Austin, Seattle, Phoenix and San Francisco will see double-digit drops in home prices
Home prices in four major cities across the United States that experienced booms during the COVID-19 pandemic are expected to fall significantly by the end of 2024, a new Goldman Sachs study found.
In a note to clients, Goldman said Austin, Seattle, Phoenix, and San Francisco could each see prices drop in the middle digits as home availability surpasses demand, according to Insider.
Austin prices are expected to drop 19 percent from 2022 levels, Phoenix prices could decline 16 percent, San Francisco 15 percent, and Seattle is projected to drop 15 percent.
Goldman analysts said those changes reflected market reactions to ‘pandemic-related distortions,’ as well as ‘local challenges,’ while pointing out many of the affected cities are tech-industry hubs which have recently seen large layoffs.
The news comes as the number of home sales across the country declined again for the twelfth straight month, dropping in January 36.9 percent from the same time in 2022.
Already in those four cities, prices on high-ticket homes have begun to decline.
In Austin, a five-bedroom, four-bath 2,750 square-foot home plunged 18.4 percent from $2.2million to $1.8million in February.
In Phoenix, a $6.6million four-bed, five-bath 6,495 square-foot home dropped 10.4 percent this month from $7.4million.
San Francisco saw a six-bedroom, six-bathroom, 6,850 square-foot home drop 10.percent from $5.6million to $4.9million late last year.
And in Seattle, a three-bedroom, three-bathroom 3,280 square-foot home went down 11.9 percent from $2.9million to $2.5million.
Goldman said the problem could be localized to those particular cities, and may not affect the rest of the country as severely.
‘Rather than being indicative of things to come across the country, we view the nascent oversupply in Pacific Coast and Southwest markets as reflecting local challenges, particularly very poor levels of affordability, pandemic-related distortions, and (in certain markets) a high concentration of employment in the technology industry,’ the Goldman analysts said, according to Insider.
The analysts said housing supplies to remain at a record low, which has helped stave off a wider problem in the housing market.
‘Even if every single home under construction was completed and listed on the market immediately,’ the analysts said, ‘the months’ supply of homes (the ratio of inventory to annual sales) would still be below historic averages,’ they wrote.
The prediction comes as the US housing market remains on unsteady ground with the latest data from the National Association of Realtors showing home sales falling for the 12th consecutive month.
In Austin, this five-bedroom, four-bath 2,750 square-foot home plunged 18.4 percent from $2.2million to $1.8million in February
In Phoenix, this $6.6million four-bed, five-bath 6,495 square-foot home dropped 10.4 percent this month from $7.4million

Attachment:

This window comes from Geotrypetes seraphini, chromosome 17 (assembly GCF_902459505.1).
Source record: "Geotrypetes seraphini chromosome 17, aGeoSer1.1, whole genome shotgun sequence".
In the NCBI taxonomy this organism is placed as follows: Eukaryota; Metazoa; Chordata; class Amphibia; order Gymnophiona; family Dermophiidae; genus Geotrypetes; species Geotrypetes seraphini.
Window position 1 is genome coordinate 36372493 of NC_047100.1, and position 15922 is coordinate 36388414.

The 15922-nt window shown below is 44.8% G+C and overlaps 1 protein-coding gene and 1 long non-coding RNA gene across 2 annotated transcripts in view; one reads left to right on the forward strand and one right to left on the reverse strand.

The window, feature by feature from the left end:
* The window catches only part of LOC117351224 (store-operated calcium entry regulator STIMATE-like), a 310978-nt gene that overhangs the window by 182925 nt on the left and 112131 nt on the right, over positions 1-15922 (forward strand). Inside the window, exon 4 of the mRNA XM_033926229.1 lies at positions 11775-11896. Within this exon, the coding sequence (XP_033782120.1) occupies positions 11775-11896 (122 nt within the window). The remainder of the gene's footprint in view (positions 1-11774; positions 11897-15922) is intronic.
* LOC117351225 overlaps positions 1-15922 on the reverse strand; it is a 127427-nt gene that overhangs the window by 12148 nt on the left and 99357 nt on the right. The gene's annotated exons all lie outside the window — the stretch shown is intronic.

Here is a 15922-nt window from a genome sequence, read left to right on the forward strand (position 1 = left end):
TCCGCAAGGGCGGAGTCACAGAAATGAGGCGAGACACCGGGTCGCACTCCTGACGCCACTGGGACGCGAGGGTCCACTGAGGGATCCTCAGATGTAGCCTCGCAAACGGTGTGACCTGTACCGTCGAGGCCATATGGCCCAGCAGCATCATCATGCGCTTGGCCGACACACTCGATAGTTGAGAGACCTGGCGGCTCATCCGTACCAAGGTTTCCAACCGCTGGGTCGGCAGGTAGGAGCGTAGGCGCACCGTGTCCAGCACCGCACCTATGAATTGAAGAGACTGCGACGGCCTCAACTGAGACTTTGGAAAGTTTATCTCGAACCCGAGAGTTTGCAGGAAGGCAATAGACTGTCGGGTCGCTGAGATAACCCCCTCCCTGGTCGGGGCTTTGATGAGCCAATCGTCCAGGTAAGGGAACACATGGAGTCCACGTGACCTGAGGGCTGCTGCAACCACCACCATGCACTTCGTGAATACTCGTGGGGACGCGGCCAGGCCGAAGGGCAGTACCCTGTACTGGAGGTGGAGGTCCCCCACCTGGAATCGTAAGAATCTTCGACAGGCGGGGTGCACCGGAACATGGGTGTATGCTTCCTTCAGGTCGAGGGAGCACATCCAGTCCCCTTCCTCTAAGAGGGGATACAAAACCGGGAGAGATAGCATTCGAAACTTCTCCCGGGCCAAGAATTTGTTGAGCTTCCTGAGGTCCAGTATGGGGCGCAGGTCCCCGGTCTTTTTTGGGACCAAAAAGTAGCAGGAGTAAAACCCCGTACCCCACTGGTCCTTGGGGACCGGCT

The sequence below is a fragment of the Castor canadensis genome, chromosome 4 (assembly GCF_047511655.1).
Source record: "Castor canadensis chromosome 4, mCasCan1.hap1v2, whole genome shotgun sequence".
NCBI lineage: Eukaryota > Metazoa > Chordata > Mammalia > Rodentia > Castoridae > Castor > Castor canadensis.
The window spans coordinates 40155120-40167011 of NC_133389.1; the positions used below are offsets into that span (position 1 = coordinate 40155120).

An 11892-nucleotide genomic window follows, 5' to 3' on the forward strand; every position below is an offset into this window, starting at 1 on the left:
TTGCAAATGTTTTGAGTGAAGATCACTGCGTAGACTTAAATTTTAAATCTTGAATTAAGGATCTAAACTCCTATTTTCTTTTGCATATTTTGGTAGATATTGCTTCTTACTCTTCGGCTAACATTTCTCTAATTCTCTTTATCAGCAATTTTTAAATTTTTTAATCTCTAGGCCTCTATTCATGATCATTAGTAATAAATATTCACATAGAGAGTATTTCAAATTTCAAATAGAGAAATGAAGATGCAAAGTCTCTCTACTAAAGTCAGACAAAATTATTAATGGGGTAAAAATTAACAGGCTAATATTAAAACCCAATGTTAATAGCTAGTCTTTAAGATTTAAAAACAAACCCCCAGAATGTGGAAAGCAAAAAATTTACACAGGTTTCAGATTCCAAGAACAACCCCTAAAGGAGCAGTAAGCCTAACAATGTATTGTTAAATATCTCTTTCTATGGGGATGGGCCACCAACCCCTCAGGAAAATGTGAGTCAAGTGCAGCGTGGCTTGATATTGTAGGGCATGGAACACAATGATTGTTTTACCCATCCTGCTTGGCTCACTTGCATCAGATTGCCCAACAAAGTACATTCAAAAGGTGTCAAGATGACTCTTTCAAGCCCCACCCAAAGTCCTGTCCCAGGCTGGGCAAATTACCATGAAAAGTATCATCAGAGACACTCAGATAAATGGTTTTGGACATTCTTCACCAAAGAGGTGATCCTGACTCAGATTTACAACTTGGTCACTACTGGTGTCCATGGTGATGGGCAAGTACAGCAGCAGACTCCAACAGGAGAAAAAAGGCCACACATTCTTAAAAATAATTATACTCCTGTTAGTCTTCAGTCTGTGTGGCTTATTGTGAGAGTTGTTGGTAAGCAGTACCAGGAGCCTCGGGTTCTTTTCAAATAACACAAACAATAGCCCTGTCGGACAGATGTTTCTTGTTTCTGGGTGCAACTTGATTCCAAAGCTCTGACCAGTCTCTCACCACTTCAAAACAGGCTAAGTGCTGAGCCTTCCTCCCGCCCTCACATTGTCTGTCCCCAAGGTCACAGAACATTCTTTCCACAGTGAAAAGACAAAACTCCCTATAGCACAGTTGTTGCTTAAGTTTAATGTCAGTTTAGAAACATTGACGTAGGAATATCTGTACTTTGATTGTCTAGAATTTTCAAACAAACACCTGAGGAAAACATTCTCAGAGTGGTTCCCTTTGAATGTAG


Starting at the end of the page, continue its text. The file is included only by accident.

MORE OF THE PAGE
The NAR’s survey, published on Tuesday, showed that home sales in January were down 36.9 percent to 4 million – down from 6.34 million in January 2022.
‘Home sales are bottoming out,’ said Lawrence Yun, NAR Chief Economist.
‘Prices vary depending on a market’s affordability, with lower-priced regions witnessing modest growth and more expensive regions experiencing declines.’
The decline was nationwide, but most pronounced in the West, where sales were down 42.4 percent year-on-year. The median price in the West is the most expensive in the country at $525,200 – down 4.6 percent from January 2022.
In the Northeast they were down 35.9 percent; in the South down 36.6 percent.
The Midwest fared slightly better, with sales of existing homes down 33.3 percent.
The average Northeast home was at $383,000; in the South it was $332,500; while in the Midwest it was the cheapest in the nation, at $252,300.
In Seattle, this three-bedroom, three-bathroom 3,280 square-foot home went down 11.9 percent from $2.9million to $2.5million.
San Francisco saw this six-bedroom, six-bathroom, 6,850 square-foot home drop 10.percent from $5.6million to $4.9million late last year.
The median existing-home price for all housing types in January was $359,000, an increase of 1.3 percent from January 2022, when the figure was $354,300.
Cities where home prices are decreasing include San Francisco and San Jose, both in California, and Austin, Texas.
San Jose had one of the biggest drops but is still the most expensive place to buy a home in the country at a median price $1,577,500. Prices peaked at $1.9 million in early 2022.
San Francisco’s median home prices dropped by 1 percent to $1.78 million between 2021 and 2022 in the first annual decline the city has seen in a decade, according to new data from Compass.
And in Austin, homes remain expensive at a median price of $525,250 in December, but the figure represents a 5.4 percent drop from December 2021, according to KVUE.
The sluggish market is in a large part due to stubbornly-high mortgage rates.
A 30-year fixed mortgage will currently be at 6.32 percent – significantly higher than the below 3 percent rates seen in 2020.
Rates have been above 6 percent since mid 2022.
‘Homes are sitting on the market longer,’ said Yun. ‘But there are fewer fresh listings coming to market this January compared to last January.
‘This is due to homeowners loving their low interest rate and not wanting to give it up and put their home on the market.’